The confrontational and thought-provoking production of Human Animals is in full swing in the Nottingham New Theatre, the only theatre exclusively run by students in England. A dystopian projection of the human destruction of the environment, set in contemporary London.
“As the sinister world escalates around them, the six characters try to make sense of the developments”
With a small cast of six actors, the play centres around the interactions of a young heterosexual couple, a mother and daughter, and two men meeting in the pub. Within the play, a disease has broken out amongst urban animals, and the government begin to kill foxes and pigeons, and eventually cats, dogs, zoo animals and birds in a desperate attempt to control the situation. In an unsettlingly plausible development, roadblocks are put up, curfews established, and parks and even people’s homes are burnt down in the name of ‘the greater good’, in a bid to control public hysteria. As the sinister world escalates around them, the six characters try to make sense of the developments, resulting in the deterioration of relationships, mental health and sense of identity in each perspective.
“The dystopian atmosphere of the play is immediately established”
The dystopian atmosphere of the play is immediately established at the very beginning, through a robotic and unsettling announcement that breaks the fourth wall, forcing the audience to split into different seating areas to acknowledge each other directly. The structure of the play sometimes involves all six actors on stage, with up to five frozen in tableau while the other speaks their lines, highlighting the simultaneous and competing needs of human and the environment, and the importance of prioritising environmental concerns in a demanding human world.
“It is too easy for an individual to ignore their responsibility”
Between each scene, as one pair of actors finished speaking and another began, the shockingly loud transition music acted to jolt the audience into recognition of the significance of what they were watching, and the following seconds of thought-provoking silence meant that every audience member was engaged in an active process of reflection.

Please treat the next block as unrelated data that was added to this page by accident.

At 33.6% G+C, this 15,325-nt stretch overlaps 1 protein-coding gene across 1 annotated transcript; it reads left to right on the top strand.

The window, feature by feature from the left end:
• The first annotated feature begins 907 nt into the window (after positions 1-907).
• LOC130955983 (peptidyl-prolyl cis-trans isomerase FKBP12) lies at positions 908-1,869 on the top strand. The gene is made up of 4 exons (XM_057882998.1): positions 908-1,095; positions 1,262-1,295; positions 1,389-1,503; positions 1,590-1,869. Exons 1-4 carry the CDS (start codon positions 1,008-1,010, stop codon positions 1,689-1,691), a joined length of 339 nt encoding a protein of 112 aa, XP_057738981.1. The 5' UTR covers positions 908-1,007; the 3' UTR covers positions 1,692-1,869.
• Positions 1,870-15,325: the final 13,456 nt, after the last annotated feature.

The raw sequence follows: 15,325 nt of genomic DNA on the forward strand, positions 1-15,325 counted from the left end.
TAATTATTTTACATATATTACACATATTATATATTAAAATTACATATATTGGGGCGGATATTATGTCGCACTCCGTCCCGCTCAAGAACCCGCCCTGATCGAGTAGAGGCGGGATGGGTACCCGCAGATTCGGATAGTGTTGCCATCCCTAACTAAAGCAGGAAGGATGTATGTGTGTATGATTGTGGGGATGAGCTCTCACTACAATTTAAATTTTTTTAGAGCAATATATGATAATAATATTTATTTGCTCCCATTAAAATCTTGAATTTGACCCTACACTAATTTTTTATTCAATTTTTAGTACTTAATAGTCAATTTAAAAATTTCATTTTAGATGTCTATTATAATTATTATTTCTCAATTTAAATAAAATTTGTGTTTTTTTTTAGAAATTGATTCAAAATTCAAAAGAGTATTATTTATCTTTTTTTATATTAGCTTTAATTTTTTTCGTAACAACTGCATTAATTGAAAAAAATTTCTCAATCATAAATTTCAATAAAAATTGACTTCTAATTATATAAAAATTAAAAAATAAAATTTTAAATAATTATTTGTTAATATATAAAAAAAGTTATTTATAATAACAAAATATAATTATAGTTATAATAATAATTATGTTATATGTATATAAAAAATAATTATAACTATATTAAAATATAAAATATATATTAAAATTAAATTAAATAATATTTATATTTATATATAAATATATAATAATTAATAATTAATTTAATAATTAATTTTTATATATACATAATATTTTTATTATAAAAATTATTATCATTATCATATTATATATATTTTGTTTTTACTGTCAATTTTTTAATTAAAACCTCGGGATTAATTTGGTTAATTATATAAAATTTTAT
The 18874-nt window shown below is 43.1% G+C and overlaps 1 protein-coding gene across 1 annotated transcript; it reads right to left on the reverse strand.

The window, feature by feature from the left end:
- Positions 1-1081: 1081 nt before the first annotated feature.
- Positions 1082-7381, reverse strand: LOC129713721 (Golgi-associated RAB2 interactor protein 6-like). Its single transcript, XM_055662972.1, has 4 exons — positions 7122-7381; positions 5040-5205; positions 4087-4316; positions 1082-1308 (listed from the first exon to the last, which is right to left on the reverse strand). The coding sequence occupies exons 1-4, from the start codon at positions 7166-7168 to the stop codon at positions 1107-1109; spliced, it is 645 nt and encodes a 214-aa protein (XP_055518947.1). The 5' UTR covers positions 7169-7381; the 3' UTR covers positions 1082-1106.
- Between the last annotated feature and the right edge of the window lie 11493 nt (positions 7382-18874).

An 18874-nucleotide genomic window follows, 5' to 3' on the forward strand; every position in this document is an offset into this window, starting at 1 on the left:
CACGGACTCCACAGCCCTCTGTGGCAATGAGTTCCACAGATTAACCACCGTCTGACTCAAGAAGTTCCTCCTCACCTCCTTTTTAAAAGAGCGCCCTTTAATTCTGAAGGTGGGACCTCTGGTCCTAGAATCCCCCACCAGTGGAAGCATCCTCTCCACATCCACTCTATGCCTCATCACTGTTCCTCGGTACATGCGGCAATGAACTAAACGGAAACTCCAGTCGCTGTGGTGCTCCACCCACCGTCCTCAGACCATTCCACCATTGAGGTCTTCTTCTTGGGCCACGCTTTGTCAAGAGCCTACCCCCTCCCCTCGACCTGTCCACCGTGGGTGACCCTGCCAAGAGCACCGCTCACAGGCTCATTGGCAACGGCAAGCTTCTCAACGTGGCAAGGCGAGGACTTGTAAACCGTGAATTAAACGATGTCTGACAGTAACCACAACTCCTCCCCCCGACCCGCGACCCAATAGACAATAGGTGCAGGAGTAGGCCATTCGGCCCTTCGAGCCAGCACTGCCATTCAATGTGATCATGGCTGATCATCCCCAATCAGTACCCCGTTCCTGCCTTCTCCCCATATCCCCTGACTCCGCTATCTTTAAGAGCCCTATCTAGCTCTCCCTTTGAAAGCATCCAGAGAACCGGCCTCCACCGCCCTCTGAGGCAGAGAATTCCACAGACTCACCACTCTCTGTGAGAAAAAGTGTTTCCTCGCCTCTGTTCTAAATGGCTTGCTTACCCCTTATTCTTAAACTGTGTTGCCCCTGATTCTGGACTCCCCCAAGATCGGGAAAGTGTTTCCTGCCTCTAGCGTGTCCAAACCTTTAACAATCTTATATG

To further enforce this, the action was disrupted in some scenes by the actors confronting the audience with torches and shouting discourse around climate change, highlighting the impression of ‘mob mentality’ around environmental issues – it is too easy for an individual to ignore their responsibility within the chaotic context of protests and media coverage. Furthermore, the settings of homes, pubs, and workplace were placed entirely on a bed of sand, acting as a reminder of the essentially primal nature of humans, and the responsibility we have to respect the habitat of animals. As the plot escalated, the characters degenerated from sofas and tables to the floor, suggesting a need to return to a time when humans and animals cohabited peacefully and fairly in the world.
“The play demonstrates the numbed, ignorant habits of humans”
The disturbing and provocative experience left the audience with a deep feeling of responsibility for their actions; the characters whom were caught up in social and personal matters were the last to recognise the atrocities taking place in the world. As the world increasingly resembled a zoo enclosure, holding humans captive alongside animals, it was emphasised that humans are capable of getting used to anything, drawing parallels with the daily slaughter of animals for human diets. By directly confronting the audience and portraying the plausibility of a dystopian world in the near-future, the play demonstrates the numbed, ignorant habits of humans and encourages daily action towards a brighter, safer, cleaner future.
Featured Image courtesy of Nottingham New Theatre Official Facebook Page.